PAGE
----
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1.

Autism spectrum disorders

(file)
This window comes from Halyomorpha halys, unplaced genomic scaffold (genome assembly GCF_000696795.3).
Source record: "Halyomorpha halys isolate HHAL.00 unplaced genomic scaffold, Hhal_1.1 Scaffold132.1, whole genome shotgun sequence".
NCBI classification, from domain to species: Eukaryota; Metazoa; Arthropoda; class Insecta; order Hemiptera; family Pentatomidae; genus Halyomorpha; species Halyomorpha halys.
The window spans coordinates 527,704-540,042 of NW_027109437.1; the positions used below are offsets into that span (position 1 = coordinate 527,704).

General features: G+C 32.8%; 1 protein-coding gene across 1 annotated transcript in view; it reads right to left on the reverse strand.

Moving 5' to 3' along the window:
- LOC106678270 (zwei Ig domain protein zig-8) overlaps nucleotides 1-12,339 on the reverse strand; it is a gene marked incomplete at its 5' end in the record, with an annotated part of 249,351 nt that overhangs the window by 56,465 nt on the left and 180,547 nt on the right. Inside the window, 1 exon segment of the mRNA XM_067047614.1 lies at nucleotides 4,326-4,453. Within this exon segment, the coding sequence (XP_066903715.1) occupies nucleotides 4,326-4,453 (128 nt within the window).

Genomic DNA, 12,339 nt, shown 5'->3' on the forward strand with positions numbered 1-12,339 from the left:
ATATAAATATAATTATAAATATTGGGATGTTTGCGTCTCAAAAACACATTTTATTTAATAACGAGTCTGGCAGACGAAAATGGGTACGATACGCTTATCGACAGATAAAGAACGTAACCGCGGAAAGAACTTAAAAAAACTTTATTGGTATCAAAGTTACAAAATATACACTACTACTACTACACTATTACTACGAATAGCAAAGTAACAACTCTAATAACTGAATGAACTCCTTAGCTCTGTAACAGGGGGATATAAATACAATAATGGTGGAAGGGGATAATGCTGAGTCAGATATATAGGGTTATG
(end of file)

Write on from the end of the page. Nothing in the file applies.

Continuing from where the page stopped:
Autism spectrum disorder (ASD) is a condition that appears very early in childhood development, varies in severity, and is characterized by impaired social skills, communication problems, and repetitive behaviors. These difficulties can interfere with affected individuals' ability to function in social, academic, and employment settings. People with ASD also have an increased risk of psychiatric problems such as anxiety, depression, obsessive-compulsive disorder, and eating disorders.From as early as 1 to 2 years of age, people with ASD have an impaired ability to interact with other people; they are often more comfortable dealing with objects. Affected individuals have difficulty understanding and using non-verbal social cues such as eye contact, facial expressions, gestures, and body language. Inability to recognize and use these cues makes it hard for affected individuals to understand the feelings of others or communicate their own feelings appropriately. Behavioral signs of ASD, such as reduced eye contact and social interaction, can sometimes be detected before age 2. However, the condition is usually diagnosed between ages 2 and 4, when more advanced communication and social skills, such as learning to play with others, typically begin to develop.Repetitive behaviors in ASD can include simple actions such as rocking, hand-flapping, or repetition of words or noises (echolalia). Affected individuals often dwell on or repeatedly express particular thoughts; this behavior is called perseveration. People with ASD tend to be rigid about their established routines and may strongly resist disruptions such as changes in schedule. They may also have difficulty tolerating sensory stimuli such as loud noises or bright lights.While social and communication difficulties and unusual behaviors define ASD, affected individuals can have a wide range of intellectual abilities and language skills. A majority of people with ASD have mild to moderate intellectual disability, while others have average to above-average intelligence. Some have particular cognitive abilities that greatly surpass their overall level of functioning, often in areas such as music, mathematics, or memory.Some people with ASD do not speak at all, while others use language fluently. However, fluent speakers with ASD often have problems associated with verbal communication. They might speak in a monotone voice, have unusual vocal mannerisms, or choose unusual topics of conversation.Several diagnoses that used to be classified as separate conditions are now grouped together under the diagnosis of ASD. For example, autistic disorder was a term that was used when affected individuals had limited or absent verbal communication, often in combination with intellectual disability. By contrast, Asperger syndrome was a diagnosis formerly applied to affected individuals of average or above-average intelligence who were not delayed in their language development. The broader diagnosis of ASD was established because many affected individuals fall outside of the strict definitions of the narrower diagnoses, and their intellectual and communication abilities may change over time. However, some individuals who were previously diagnosed with one of the subtypes now do not meet all the criteria of the new umbrella diagnosis. [from GTR]